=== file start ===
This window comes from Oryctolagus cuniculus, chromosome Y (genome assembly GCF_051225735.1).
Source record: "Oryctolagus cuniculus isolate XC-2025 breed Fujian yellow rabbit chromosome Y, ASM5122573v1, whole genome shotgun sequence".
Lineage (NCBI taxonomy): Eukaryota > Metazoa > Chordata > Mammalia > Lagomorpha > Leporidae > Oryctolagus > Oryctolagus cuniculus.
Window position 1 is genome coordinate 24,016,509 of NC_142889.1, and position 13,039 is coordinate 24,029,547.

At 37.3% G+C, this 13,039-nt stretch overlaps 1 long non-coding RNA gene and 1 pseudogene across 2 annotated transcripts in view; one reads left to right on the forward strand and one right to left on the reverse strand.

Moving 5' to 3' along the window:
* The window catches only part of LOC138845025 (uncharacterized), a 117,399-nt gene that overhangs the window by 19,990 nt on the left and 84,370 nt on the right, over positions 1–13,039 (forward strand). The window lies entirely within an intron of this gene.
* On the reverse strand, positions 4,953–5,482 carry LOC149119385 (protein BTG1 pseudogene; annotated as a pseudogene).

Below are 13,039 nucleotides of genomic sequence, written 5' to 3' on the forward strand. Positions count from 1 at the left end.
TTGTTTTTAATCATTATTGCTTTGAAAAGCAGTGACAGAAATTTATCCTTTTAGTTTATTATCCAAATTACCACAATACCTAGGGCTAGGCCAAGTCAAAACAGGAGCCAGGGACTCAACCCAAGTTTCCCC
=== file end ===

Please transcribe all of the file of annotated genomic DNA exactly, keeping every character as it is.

This window comes from Oryctolagus cuniculus, chromosome Y (genome assembly GCF_051225735.1).
Source record: "Oryctolagus cuniculus isolate XC-2025 breed Fujian yellow rabbit chromosome Y, ASM5122573v1, whole genome shotgun sequence".
Lineage (NCBI taxonomy): Eukaryota > Metazoa > Chordata > Mammalia > Lagomorpha > Leporidae > Oryctolagus > Oryctolagus cuniculus.
Window position 1 is genome coordinate 24,016,509 of NC_142889.1, and position 13,039 is coordinate 24,029,547.

At 37.3% G+C, this 13,039-nt stretch overlaps 1 long non-coding RNA gene and 1 pseudogene across 2 annotated transcripts in view; one reads left to right on the forward strand and one right to left on the reverse strand.

Moving 5' to 3' along the window:
* The window catches only part of LOC138845025 (uncharacterized), a 117,399-nt gene that overhangs the window by 19,990 nt on the left and 84,370 nt on the right, over positions 1–13,039 (forward strand). The window lies entirely within an intron of this gene.
* On the reverse strand, positions 4,953–5,482 carry LOC149119385 (protein BTG1 pseudogene; annotated as a pseudogene).

Below are 13,039 nucleotides of genomic sequence, written 5' to 3' on the forward strand. Positions count from 1 at the left end.
TTGTTTTTAATCATTATTGCTTTGAAAAGCAGTGACAGAAATTTATCCTTTTAGTTTATTATCCAAATTACCACAATACCTAGGGCTAGGCCAAGTCAAAACAGGAGCCAGGGACTCAACCCAAGTTTCCCC